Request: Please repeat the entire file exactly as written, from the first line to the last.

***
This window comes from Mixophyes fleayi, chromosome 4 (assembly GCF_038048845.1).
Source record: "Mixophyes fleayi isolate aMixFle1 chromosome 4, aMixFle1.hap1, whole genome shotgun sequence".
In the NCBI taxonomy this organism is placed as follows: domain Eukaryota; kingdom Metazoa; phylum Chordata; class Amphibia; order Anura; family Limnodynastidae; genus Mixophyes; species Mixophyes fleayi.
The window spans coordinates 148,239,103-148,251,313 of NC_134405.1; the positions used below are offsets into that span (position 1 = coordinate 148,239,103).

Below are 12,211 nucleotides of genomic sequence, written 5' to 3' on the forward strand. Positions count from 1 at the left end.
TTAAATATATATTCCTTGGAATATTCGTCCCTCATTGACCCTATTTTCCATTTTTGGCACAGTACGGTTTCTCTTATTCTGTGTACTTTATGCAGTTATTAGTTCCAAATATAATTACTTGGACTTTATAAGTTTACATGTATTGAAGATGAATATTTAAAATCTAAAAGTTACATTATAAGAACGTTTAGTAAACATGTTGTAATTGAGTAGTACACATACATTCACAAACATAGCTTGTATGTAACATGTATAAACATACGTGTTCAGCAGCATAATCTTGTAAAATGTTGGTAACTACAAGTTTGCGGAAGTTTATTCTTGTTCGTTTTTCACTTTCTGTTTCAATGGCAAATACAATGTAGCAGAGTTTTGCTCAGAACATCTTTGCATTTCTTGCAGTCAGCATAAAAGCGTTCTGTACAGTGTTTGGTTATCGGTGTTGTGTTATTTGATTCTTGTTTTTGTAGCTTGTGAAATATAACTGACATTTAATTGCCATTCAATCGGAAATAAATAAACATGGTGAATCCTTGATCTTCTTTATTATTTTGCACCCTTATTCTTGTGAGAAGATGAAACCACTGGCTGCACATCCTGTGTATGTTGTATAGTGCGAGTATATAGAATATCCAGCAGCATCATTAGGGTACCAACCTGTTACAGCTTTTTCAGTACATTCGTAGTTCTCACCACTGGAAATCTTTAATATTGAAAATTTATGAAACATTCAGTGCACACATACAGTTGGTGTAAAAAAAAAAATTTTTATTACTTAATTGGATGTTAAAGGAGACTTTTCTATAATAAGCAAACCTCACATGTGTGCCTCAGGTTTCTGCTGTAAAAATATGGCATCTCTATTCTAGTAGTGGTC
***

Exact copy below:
This window comes from Mixophyes fleayi, chromosome 4 (assembly GCF_038048845.1).
Source record: "Mixophyes fleayi isolate aMixFle1 chromosome 4, aMixFle1.hap1, whole genome shotgun sequence".
In the NCBI taxonomy this organism is placed as follows: domain Eukaryota; kingdom Metazoa; phylum Chordata; class Amphibia; order Anura; family Limnodynastidae; genus Mixophyes; species Mixophyes fleayi.
The window spans coordinates 148,239,103-148,251,313 of NC_134405.1; the positions used below are offsets into that span (position 1 = coordinate 148,239,103).

Below are 12,211 nucleotides of genomic sequence, written 5' to 3' on the forward strand. Positions count from 1 at the left end.
TTAAATATATATTCCTTGGAATATTCGTCCCTCATTGACCCTATTTTCCATTTTTGGCACAGTACGGTTTCTCTTATTCTGTGTACTTTATGCAGTTATTAGTTCCAAATATAATTACTTGGACTTTATAAGTTTACATGTATTGAAGATGAATATTTAAAATCTAAAAGTTACATTATAAGAACGTTTAGTAAACATGTTGTAATTGAGTAGTACACATACATTCACAAACATAGCTTGTATGTAACATGTATAAACATACGTGTTCAGCAGCATAATCTTGTAAAATGTTGGTAACTACAAGTTTGCGGAAGTTTATTCTTGTTCGTTTTTCACTTTCTGTTTCAATGGCAAATACAATGTAGCAGAGTTTTGCTCAGAACATCTTTGCATTTCTTGCAGTCAGCATAAAAGCGTTCTGTACAGTGTTTGGTTATCGGTGTTGTGTTATTTGATTCTTGTTTTTGTAGCTTGTGAAATATAACTGACATTTAATTGCCATTCAATCGGAAATAAATAAACATGGTGAATCCTTGATCTTCTTTATTATTTTGCACCCTTATTCTTGTGAGAAGATGAAACCACTGGCTGCACATCCTGTGTATGTTGTATAGTGCGAGTATATAGAATATCCAGCAGCATCATTAGGGTACCAACCTGTTACAGCTTTTTCAGTACATTCGTAGTTCTCACCACTGGAAATCTTTAATATTGAAAATTTATGAAACATTCAGTGCACACATACAGTTGGTGTAAAAAAAAAAATTTTTATTACTTAATTGGATGTTAAAGGAGACTTTTCTATAATAAGCAAACCTCACATGTGTGCCTCAGGTTTCTGCTGTAAAAATATGGCATCTCTATTCTAGTAGTGGTC